May 24, 2018
The Mahathir 2.0 Cabinet of the Few, For the Many
by Rais Hussin@www.malaysiakini.com
COMMENT | Clocking in on time has always been a trademark of Prime Minister Dr Mahathir Mohamed. The use of name tags, even by ministers, was another signature move of his during his previous tenure.
Neither of these initiatives were missed by the local and international press covering the inaugural cabinet meeting on May 23. They saw the return of that same efficiency, the very quality that made Pakatan Harapan stronger and better than the BN they defeated on May 9.
But there is one issue which they overlooked. One that Mahathir had to announce himself, albeit in jest – his willingness of Mahathir to allow all thirteen cabinet ministers to speak their mind.In his words, “Everyone spoke so that I would not be seen as a dictator.”
In a way, he never was, precisely because Mahathir was constantly looking for an intellectual sparring partners, which he did not have much in his earlier tenure.
It was the fear to speak up with knowledge and facts that stunted the earlier government of UMNO-BN, one which Harapan is determined not to repeat.
Nevertheless, there are three reasons why Mahathir willingly allowed everyone to express their views, and with candour. Firstly, the cabinet is still new. Everyone has to be given the chance to speak his or her mind, without which true talents cannot be found, ever. Freedom of expression even in cabinet requires thorough study of one’s ministry papers.
But when such ‘noises’ are generated, without critical thinking, Mahathir would have to whittle the noise levels down. Consequently, to help the new ministers’ grapple with policies that are coherent and practical, as befitting the new politics of Harapan.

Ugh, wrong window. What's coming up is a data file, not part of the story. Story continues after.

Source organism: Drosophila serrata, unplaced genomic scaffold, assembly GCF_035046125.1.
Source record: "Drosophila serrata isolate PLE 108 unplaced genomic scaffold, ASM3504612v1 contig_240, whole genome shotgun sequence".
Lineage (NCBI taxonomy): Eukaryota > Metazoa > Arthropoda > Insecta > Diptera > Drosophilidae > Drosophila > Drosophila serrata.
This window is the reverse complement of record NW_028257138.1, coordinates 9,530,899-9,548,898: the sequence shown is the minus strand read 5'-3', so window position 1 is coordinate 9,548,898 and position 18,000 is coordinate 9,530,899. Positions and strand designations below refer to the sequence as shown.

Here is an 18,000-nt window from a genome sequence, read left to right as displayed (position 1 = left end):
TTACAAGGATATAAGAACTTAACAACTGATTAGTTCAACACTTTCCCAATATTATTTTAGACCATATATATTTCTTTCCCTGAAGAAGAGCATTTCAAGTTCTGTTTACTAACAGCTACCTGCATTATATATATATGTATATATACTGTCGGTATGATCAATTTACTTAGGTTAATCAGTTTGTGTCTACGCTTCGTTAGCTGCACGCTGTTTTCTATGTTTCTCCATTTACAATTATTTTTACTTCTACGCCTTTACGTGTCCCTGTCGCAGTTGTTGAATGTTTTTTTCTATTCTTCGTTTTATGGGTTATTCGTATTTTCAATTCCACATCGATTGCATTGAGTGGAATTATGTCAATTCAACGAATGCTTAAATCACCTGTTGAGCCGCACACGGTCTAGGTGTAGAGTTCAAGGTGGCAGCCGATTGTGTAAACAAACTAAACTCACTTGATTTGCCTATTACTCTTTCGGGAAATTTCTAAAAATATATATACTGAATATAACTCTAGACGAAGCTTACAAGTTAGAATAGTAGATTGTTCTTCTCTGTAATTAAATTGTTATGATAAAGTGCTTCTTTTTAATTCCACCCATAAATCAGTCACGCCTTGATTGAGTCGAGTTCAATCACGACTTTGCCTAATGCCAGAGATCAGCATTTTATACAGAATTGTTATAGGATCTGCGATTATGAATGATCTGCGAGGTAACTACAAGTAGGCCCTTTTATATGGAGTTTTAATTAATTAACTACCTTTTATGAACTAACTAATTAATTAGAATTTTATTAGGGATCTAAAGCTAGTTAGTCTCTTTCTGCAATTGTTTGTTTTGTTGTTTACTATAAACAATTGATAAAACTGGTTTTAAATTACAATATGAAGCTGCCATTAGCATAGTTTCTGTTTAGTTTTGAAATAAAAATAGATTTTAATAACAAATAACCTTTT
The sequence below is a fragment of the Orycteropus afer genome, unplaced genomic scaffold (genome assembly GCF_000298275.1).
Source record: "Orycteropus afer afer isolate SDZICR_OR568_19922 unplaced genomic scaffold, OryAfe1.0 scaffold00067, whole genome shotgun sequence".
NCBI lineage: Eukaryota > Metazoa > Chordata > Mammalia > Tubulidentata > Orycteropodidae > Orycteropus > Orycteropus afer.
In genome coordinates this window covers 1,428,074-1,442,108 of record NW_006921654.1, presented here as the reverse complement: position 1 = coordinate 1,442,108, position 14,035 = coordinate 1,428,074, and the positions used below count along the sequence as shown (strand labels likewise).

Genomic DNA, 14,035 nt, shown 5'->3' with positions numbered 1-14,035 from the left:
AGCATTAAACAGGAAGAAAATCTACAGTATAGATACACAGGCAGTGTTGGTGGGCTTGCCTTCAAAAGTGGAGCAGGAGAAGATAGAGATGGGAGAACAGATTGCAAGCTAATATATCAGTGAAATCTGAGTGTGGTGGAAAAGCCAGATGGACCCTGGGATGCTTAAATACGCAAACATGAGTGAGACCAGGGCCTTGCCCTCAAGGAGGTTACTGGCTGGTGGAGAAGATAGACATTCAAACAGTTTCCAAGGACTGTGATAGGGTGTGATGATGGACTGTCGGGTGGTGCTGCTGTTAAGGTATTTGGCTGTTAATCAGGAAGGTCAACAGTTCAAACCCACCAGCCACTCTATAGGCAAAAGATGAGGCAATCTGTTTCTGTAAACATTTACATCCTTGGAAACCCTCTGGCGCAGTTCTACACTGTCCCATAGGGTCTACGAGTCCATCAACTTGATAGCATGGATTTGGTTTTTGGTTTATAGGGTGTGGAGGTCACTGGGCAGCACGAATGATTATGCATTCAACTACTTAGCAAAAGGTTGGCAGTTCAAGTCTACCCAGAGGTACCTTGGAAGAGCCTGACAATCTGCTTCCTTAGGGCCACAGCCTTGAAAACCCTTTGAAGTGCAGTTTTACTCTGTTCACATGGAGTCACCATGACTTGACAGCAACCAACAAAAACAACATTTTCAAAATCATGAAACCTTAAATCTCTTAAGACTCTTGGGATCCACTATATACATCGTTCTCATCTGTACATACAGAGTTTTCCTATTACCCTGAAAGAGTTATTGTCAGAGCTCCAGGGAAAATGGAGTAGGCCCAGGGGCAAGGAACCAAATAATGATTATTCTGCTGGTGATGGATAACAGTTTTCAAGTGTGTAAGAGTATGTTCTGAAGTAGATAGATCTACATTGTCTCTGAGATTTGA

Secondly, unlike the ingratiation of the previous administration of Najib Abdul Razak, the new Harapan cabinet will now echo the frustrations and hopes of Malaysians at large, without fear or favour.
The former Prime Minister, in contrast, only made himself privy to positive news. This was a feature reinforced by gratuitous politicians like Ahmad Zahid Hamidi, Hishammuddin Hussein and even Khairy Jamaluddin – who admitted to Singapore’s Channel News Asia, of all outlets, that “no one would like to bell the cat.”
Whether one is a cabinet member of Amanah, Bersatu, DAP or PKR, each is bound to speak with facts drawn from the field that constitutes the rakyat. The people’s voice, be it positive or negative, must be articulated, debated and presented to ensure the cabinet stays rooted to the realities on the ground.
The cabinet must at all costs avoid being circumambulated by advisors and advocates who would only promote their ideas and views for their own good, and not for the good of many.
Democracy at work
For once, the cabinet is not for the few. The level of contestation of ideas is intense and all are allowed to speak their mind, just like what happens in Harapan’s presidential council meetings, which Mahathir chairs and always concludes with specific decisions made.
I know this is being replicated at the cabinet, given that many of its members also sit on the presidential council, and they have come to be accustomed with such process of decision making.